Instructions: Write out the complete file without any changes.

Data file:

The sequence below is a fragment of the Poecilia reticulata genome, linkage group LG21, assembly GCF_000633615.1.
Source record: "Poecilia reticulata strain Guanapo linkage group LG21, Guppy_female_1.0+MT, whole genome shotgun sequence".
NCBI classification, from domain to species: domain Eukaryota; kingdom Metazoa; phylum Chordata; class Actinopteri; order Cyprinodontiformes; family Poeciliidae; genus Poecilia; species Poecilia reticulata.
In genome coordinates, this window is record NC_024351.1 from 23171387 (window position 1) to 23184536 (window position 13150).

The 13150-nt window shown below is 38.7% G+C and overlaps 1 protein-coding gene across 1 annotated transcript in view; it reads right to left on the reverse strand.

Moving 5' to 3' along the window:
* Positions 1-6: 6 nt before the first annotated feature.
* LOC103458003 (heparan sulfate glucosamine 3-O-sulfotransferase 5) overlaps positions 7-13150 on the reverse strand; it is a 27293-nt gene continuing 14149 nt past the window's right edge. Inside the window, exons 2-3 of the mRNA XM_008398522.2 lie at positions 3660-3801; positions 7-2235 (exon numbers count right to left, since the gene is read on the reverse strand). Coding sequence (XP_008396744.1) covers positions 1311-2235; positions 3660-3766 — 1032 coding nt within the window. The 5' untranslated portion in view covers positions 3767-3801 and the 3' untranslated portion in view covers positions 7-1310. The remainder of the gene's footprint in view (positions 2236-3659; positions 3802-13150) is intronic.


The sequence below is a fragment of the Poecilia reticulata genome, linkage group LG21, assembly GCF_000633615.1.
Source record: "Poecilia reticulata strain Guanapo linkage group LG21, Guppy_female_1.0+MT, whole genome shotgun sequence".
NCBI classification, from domain to species: domain Eukaryota; kingdom Metazoa; phylum Chordata; class Actinopteri; order Cyprinodontiformes; family Poeciliidae; genus Poecilia; species Poecilia reticulata.
In genome coordinates, this window is record NC_024351.1 from 23171387 (window position 1) to 23184536 (window position 13150).

The 13150-nt window shown below is 38.7% G+C and overlaps 1 protein-coding gene across 1 annotated transcript in view; it reads right to left on the reverse strand.

Moving 5' to 3' along the window:
* Positions 1-6: 6 nt before the first annotated feature.
* LOC103458003 (heparan sulfate glucosamine 3-O-sulfotransferase 5) overlaps positions 7-13150 on the reverse strand; it is a 27293-nt gene continuing 14149 nt past the window's right edge. Inside the window, exons 2-3 of the mRNA XM_008398522.2 lie at positions 3660-3801; positions 7-2235 (exon numbers count right to left, since the gene is read on the reverse strand). Coding sequence (XP_008396744.1) covers positions 1311-2235; positions 3660-3766 — 1032 coding nt within the window. The 5' untranslated portion in view covers positions 3767-3801 and the 3' untranslated portion in view covers positions 7-1310. The remainder of the gene's footprint in view (positions 2236-3659; positions 3802-13150) is intronic.